Friday, May 12, 2017

Time is an Asset - Delay is a Cost

Cost of Delay is a vital concept for management teams to understand and use. It enables better decision-making concerning investments and cost-saving, and is the basis of a coherent economic framework for considering the trade-offs management are responsible for, when deciding for example, whether to focus on reducing cost, or on investments that might reduce costs or increase value in the future.

After over a year of blogging and conference presentations on the topic - much of which has focused on the technical rather than practical explanations - I want to draw these to a close here with some straightforward summaries for managers of agile teams. While I think most managers will benefit from looking more deeply at why this advice applies (and its limits based on the assumptions underlying it), I'm also clear that a summary of what to do is the most helpful.

My thinking has evolved over the year, since the preparation and publication of the Kanban guide to Kanban - Essential Kanban Condensed (downloadable here). I started this series of blogs in April 2016 to provide more details on the subject than was possible to include in the condensed guide, and since that time I've had the good fortune to discuss Cost of Delay in some depth with some key thinkers on the subject. For this I'm particularly grateful to Don Reinertsen [1,8], David Anderson, Joshua Arnold [4,7], Chris Matts and Dave Snowden [9], who have taken the time at various points this year to teach, cajole, contradict or endorse various things that I was saying. While it is certainly not possible to reconcile all the thoughts and published works of the authors who have used and modified Don Reinertsen's original work on the subject - it is now at least possible to summarise my own (interim) conclusions!

Firstly here is the list and links to each of the previous articles:

Part 1: Understanding Cost of Delay and its Use in Kanban
Part 2: 
Delay Cost and Urgency Profiles
Part 3: 
How to Calculate WSJF
Part 4: 
WSJF - Should you divide by Lead Time or Size?
Part 5: A "Qualitative" Formula for WSJF?

Part 6: Time is an Asset - Delay is a Cost (this article)

In this article I look first at some key terms we have used. I then ask, and hopefully answer, "why is Cost of Delay important?"; "can Cost of Delay be quantified?"; "when could we use WSJF?"; and finally "what next?".


Three useful terms...Unfortunately there is not unanimity on terminology but these ones are important. The first 2 terms below follow Don Reinertsen's work. The third, a term Joshua Arnold used when correcting the dimensionality of SAFe's use of Cost of Delay, was discussed in the previous blog [10]. (Other terms are introduced in the previous blogs and are available in the glossary of Essential Kanban Condensed.)

Cost of Delay (CoD) - the rate of decay of value per period of delay. Units for example could be dollars per week. Due to the confusion possible with the next term in this list, I frequently use Urgency (U) as a synonym for CoD.

Delay Cost - the total loss of value due to a delay of known duration. For example, "The release was delayed by 7 weeks, which resulted in a Delay Cost of $150,000".

Time Criticality - a relative measure of how quickly all the value of an item would be lost. Units are the reciprocal of time. Usually this is used as an informal and relative term. It is useful though to compare the concepts of Time Criticality (which is independent of value) with CoD/Urgency, which quantifies value lost per time. For example eating the lettuce approaching its use-by date in the fridge may have the same Time Criticality, but very different Urgency, compared to paying the final demand on the mortgage on the house!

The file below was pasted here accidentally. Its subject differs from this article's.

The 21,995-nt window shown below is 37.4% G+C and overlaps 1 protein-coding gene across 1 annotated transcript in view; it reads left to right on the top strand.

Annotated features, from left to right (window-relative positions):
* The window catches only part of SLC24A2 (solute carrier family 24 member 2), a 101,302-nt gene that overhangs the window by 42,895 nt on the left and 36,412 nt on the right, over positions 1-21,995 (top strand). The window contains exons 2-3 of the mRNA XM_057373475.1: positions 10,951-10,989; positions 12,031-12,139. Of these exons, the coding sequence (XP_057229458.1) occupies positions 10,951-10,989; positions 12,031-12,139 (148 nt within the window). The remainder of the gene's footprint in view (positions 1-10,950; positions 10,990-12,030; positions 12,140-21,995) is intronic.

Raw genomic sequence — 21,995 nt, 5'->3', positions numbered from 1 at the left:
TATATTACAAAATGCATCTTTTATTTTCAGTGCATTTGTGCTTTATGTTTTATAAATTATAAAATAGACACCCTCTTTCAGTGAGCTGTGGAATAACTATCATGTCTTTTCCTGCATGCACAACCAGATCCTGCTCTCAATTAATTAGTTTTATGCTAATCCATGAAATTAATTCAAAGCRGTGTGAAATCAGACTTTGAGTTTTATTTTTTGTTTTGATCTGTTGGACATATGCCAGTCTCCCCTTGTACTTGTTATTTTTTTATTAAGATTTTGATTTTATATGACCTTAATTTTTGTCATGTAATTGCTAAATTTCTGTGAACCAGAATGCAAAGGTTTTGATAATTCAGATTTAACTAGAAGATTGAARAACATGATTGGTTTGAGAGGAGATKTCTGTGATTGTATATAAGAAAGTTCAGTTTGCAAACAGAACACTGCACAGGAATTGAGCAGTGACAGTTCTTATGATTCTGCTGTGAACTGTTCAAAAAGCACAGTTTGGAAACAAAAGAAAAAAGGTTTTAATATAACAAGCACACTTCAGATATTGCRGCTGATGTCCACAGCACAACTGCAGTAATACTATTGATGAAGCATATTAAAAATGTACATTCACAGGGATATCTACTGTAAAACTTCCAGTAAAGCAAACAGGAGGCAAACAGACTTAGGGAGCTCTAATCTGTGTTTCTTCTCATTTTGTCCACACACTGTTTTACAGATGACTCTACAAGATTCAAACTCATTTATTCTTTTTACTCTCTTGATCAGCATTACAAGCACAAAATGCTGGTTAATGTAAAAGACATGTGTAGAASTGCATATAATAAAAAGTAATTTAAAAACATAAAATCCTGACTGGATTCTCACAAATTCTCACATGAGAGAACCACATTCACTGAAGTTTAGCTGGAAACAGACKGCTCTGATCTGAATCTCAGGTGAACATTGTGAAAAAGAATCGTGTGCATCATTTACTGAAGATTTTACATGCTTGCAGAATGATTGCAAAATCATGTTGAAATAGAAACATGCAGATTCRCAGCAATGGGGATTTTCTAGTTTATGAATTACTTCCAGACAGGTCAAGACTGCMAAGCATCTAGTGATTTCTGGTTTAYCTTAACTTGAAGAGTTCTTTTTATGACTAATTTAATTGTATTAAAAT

Three useful graphs:

Benefit Profiles - these show the benefit accrual rate expected from a defined piece of work, plotted against date, for example net pre-tax profits expected per week. There is not unanimity concerning this term. David Anderson frequently refers to these plots as "adoption curves" since for product releases the benefit accrual rate follows the adoption of the product by customers. Joshua Arnold often calls these graphs "urgency profiles", which unfortunately clashes with the definition below. (Since the graphs do not actually reveal urgency - this can only be determined by comparing one benefit profile with a subsequent one incorporating a delay - I would discourage this usage.)

Delay Cost Profiles - these are plots of delay cost against the delay (or release date, if you prefer). The gradient (first derivative) of these curves shows the CoD or Urgency.

Urgency (or CoD) Profiles - these plots should how the Cost of Delay is expected to vary over time. Of particular importance is: where there is a spike in CoD (as for example occurs if there is an external deadline); or where there is a continuing change in CoD (as for example occurs when there is expected loss of market share as well as loss of earning period due to the delay); or where step changes occur (as happens at the start and end of expected earning periods).

See the first blog in this series for examples of these three types of graph.

Why is Cost of Delay Important?

Traditional business cases for new work use estimates of cost and benefit to derive Return on Investment (yield) and a pay-back schedule (duration). However the rate at which value is lost due to delays is not  taken into account. As a result we live with the consequences: arbitrary cost cutting by activity type (such as travel bans and contractor “holidays”), a failure to invest to reduce lead time, and an inability to trade-off cost for time. It also means the choice of initiatives undertaken, and the order they are implemented when they cannot or should not be carried out in parallel, is poorly informed. These discussions need accountants and software managers to share vocabulary (and goals)… and ultimately to evolve policies that improve outcomes. Cost of Delay needs to become part of the every day discussions of management.

Can Cost of Delay be Quantified?